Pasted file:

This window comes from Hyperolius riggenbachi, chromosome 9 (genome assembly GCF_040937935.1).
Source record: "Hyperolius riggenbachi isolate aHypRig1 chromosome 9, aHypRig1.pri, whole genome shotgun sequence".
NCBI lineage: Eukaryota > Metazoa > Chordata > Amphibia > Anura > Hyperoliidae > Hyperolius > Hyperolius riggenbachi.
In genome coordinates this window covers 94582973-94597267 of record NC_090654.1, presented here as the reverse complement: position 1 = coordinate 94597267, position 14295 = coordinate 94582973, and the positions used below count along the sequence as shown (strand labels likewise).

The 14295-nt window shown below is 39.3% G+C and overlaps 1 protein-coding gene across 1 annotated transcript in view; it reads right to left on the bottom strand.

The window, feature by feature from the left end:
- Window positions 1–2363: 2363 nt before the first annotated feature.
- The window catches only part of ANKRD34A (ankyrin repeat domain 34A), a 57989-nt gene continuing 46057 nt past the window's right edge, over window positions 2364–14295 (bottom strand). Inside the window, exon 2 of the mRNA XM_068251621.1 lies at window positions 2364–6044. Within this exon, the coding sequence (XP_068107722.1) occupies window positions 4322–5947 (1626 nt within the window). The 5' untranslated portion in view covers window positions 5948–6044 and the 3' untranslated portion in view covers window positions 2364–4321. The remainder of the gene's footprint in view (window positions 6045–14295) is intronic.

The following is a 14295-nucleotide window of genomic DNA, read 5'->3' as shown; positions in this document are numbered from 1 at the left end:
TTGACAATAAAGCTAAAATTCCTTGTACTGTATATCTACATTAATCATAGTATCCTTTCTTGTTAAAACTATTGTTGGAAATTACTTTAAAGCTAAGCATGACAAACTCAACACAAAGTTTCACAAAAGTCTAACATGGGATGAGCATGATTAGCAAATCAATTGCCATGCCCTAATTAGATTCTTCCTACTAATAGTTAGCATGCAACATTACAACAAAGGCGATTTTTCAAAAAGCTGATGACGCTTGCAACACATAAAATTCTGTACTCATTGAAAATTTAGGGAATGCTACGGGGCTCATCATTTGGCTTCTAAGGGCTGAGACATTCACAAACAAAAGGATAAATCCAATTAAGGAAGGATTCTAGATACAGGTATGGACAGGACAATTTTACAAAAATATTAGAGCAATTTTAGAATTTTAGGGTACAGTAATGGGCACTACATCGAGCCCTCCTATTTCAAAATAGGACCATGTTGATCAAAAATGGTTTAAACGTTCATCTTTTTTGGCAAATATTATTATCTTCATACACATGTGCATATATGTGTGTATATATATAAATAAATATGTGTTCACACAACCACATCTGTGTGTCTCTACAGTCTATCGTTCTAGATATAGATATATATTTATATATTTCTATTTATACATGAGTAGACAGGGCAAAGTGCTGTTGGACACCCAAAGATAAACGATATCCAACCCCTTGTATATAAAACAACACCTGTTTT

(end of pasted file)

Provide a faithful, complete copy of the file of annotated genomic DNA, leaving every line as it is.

This window comes from Hyperolius riggenbachi, chromosome 9 (genome assembly GCF_040937935.1).
Source record: "Hyperolius riggenbachi isolate aHypRig1 chromosome 9, aHypRig1.pri, whole genome shotgun sequence".
NCBI lineage: Eukaryota > Metazoa > Chordata > Amphibia > Anura > Hyperoliidae > Hyperolius > Hyperolius riggenbachi.
In genome coordinates this window covers 94582973-94597267 of record NC_090654.1, presented here as the reverse complement: position 1 = coordinate 94597267, position 14295 = coordinate 94582973, and the positions used below count along the sequence as shown (strand labels likewise).

The 14295-nt window shown below is 39.3% G+C and overlaps 1 protein-coding gene across 1 annotated transcript in view; it reads right to left on the bottom strand.

The window, feature by feature from the left end:
- Window positions 1–2363: 2363 nt before the first annotated feature.
- The window catches only part of ANKRD34A (ankyrin repeat domain 34A), a 57989-nt gene continuing 46057 nt past the window's right edge, over window positions 2364–14295 (bottom strand). Inside the window, exon 2 of the mRNA XM_068251621.1 lies at window positions 2364–6044. Within this exon, the coding sequence (XP_068107722.1) occupies window positions 4322–5947 (1626 nt within the window). The 5' untranslated portion in view covers window positions 5948–6044 and the 3' untranslated portion in view covers window positions 2364–4321. The remainder of the gene's footprint in view (window positions 6045–14295) is intronic.

The following is a 14295-nucleotide window of genomic DNA, read 5'->3' as shown; positions in this document are numbered from 1 at the left end:
TTGACAATAAAGCTAAAATTCCTTGTACTGTATATCTACATTAATCATAGTATCCTTTCTTGTTAAAACTATTGTTGGAAATTACTTTAAAGCTAAGCATGACAAACTCAACACAAAGTTTCACAAAAGTCTAACATGGGATGAGCATGATTAGCAAATCAATTGCCATGCCCTAATTAGATTCTTCCTACTAATAGTTAGCATGCAACATTACAACAAAGGCGATTTTTCAAAAAGCTGATGACGCTTGCAACACATAAAATTCTGTACTCATTGAAAATTTAGGGAATGCTACGGGGCTCATCATTTGGCTTCTAAGGGCTGAGACATTCACAAACAAAAGGATAAATCCAATTAAGGAAGGATTCTAGATACAGGTATGGACAGGACAATTTTACAAAAATATTAGAGCAATTTTAGAATTTTAGGGTACAGTAATGGGCACTACATCGAGCCCTCCTATTTCAAAATAGGACCATGTTGATCAAAAATGGTTTAAACGTTCATCTTTTTTGGCAAATATTATTATCTTCATACACATGTGCATATATGTGTGTATATATATAAATAAATATGTGTTCACACAACCACATCTGTGTGTCTCTACAGTCTATCGTTCTAGATATAGATATATATTTATATATTTCTATTTATACATGAGTAGACAGGGCAAAGTGCTGTTGGACACCCAAAGATAAACGATATCCAACCCCTTGTATATAAAACAACACCTGTTTT